360 Photo moneyWhen it comes to money, we were once self-taught and tight-lipped. Not anymore. People not only want to learn more about money and how to manage it, but also they are quite willing to talk about it with friends and family. Best of all, they want to share this newfound financial know-how with their children. That’s the word from a survey by Ipsos that found that money matters, once a taboo subject for conversation, are now discussed more openly. Three out of four people say they are more likely to talk about money issues with co-workers since the recession, and 39 percent say they’re talking more freely about finances with friends and family. A separate survey conducted by Mint.com looked at how people’s childhood money memories prepared them to manage finances as adults and how they now teach their own children about money matters. The Mint.com survey found:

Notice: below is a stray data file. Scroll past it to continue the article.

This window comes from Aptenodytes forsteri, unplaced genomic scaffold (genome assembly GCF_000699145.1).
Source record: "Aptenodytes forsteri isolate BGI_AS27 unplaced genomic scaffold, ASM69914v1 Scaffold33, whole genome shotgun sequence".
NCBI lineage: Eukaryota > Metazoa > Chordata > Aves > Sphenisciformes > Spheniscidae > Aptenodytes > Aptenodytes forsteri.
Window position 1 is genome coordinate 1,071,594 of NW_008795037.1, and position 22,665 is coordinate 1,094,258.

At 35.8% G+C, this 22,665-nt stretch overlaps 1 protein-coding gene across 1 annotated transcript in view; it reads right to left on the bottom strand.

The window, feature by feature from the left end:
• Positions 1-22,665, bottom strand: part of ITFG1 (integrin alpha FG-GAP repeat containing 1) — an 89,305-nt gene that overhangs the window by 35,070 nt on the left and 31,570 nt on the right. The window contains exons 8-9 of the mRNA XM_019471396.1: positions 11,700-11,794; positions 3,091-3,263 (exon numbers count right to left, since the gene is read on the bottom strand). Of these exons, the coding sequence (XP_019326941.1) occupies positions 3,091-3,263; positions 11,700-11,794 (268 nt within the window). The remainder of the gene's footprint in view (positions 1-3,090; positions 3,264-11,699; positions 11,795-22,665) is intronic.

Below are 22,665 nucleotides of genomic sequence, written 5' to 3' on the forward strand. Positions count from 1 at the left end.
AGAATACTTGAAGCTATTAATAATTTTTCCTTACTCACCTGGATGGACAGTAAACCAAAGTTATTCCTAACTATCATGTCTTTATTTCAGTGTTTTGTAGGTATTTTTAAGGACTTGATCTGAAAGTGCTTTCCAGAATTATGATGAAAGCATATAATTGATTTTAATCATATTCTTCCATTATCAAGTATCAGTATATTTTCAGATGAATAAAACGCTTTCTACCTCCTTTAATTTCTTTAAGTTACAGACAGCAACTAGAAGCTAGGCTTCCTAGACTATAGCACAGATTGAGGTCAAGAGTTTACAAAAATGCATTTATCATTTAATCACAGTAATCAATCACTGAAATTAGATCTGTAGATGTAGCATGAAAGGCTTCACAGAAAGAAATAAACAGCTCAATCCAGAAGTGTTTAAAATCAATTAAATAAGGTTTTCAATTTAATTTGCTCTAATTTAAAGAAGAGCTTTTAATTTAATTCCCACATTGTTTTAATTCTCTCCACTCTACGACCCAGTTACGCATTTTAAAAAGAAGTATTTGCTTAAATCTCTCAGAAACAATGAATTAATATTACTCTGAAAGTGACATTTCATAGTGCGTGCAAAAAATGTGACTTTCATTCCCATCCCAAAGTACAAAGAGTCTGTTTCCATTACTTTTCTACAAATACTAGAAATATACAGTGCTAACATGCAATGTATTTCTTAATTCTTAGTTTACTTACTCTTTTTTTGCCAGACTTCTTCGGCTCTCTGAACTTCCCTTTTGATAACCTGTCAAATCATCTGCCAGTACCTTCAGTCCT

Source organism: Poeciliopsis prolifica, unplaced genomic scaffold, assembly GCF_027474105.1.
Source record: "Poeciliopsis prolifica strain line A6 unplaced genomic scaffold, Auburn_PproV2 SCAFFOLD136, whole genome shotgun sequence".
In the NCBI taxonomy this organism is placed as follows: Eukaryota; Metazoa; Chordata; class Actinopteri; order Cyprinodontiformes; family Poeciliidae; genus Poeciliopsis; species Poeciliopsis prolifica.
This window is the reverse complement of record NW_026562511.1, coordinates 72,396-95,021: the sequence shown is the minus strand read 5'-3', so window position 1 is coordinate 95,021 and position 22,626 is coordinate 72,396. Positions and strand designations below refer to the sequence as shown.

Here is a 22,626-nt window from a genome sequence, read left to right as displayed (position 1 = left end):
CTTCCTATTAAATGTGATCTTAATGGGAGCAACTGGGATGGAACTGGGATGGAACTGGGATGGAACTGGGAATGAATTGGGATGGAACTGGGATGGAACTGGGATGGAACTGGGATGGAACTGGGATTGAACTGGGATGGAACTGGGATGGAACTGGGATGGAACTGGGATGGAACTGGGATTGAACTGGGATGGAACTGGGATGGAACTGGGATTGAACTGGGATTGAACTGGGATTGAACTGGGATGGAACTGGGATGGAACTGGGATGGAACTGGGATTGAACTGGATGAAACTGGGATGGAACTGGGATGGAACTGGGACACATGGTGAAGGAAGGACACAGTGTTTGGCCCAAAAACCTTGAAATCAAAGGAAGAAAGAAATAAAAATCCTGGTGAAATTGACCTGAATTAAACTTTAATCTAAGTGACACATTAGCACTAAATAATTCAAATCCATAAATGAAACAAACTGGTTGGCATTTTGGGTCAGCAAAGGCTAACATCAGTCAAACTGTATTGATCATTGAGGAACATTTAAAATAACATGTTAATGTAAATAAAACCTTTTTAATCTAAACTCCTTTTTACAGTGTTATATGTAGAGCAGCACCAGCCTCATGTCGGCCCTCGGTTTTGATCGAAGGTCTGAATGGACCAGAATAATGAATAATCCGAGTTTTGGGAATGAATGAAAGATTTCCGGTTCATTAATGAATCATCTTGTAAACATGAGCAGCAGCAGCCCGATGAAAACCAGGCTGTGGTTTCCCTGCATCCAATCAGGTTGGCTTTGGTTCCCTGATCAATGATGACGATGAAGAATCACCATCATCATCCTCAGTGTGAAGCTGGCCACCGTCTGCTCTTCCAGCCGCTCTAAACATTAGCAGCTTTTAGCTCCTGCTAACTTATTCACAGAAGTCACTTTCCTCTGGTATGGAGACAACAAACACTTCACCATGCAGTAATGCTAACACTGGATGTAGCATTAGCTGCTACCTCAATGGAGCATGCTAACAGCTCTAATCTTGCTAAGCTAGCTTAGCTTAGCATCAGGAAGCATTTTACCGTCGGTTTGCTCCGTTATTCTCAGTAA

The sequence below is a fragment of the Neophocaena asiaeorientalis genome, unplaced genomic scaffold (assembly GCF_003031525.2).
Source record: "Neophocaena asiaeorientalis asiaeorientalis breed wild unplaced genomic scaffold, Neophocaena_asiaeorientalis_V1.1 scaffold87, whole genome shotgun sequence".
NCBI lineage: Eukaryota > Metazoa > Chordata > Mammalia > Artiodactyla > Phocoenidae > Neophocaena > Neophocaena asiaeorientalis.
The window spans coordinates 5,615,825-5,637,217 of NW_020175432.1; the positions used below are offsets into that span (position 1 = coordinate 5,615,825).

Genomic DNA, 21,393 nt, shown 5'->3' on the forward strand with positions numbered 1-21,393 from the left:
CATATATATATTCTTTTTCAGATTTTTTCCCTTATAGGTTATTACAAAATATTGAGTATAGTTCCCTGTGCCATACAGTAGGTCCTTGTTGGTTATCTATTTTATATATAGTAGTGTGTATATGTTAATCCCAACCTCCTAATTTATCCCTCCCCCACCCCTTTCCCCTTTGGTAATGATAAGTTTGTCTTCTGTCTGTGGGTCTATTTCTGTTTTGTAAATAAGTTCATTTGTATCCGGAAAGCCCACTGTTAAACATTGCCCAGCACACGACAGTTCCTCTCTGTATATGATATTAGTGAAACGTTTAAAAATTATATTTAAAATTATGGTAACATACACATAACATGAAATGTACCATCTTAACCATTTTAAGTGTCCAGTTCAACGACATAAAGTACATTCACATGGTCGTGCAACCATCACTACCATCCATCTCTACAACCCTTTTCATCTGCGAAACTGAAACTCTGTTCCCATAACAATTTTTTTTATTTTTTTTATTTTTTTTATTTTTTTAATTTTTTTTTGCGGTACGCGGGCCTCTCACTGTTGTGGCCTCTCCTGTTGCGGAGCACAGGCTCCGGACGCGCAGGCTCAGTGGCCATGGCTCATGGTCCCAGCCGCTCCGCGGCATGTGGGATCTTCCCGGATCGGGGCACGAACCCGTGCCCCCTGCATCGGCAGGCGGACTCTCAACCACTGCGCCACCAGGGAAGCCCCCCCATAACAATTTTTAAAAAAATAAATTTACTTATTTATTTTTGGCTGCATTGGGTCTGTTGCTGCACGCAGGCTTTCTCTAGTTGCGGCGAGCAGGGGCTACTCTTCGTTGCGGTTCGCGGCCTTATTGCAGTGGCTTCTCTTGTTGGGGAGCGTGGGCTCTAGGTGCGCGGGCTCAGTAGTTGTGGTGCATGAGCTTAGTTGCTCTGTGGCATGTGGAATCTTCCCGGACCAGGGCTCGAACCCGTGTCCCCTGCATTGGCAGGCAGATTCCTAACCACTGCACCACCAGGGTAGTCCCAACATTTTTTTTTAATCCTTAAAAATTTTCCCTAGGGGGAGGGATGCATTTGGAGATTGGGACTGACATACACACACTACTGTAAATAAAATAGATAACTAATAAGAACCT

• More than 50 percent of those surveyed talk often to their children about the value of money, living within their means and saving to buy toys, games and clothing.
  • Three out of four talk more openly with their children about money than their parents did with them.
  • Most play the primary role in teaching their children about money, but more than half identified obstacles that prevent them from doing a better job.

Meanwhile, couples who do not think money and possessions are important have stronger, more satisfying marriages and fight less than their materialistic counterparts, according to a recent study of couples in the Journal of Couple and Relationship Therapy. “Materialism may cause spouses to spend money unwisely, which creates financial stress in the marriage,” says study author Jason S. Carroll, Ph.D., an associate professor of family life at Brigham Young University.

Sunmark is always here to help guide you on the path of financial success. Have a money question? Call us at 866-SUNMARK and we’ll find the answers together.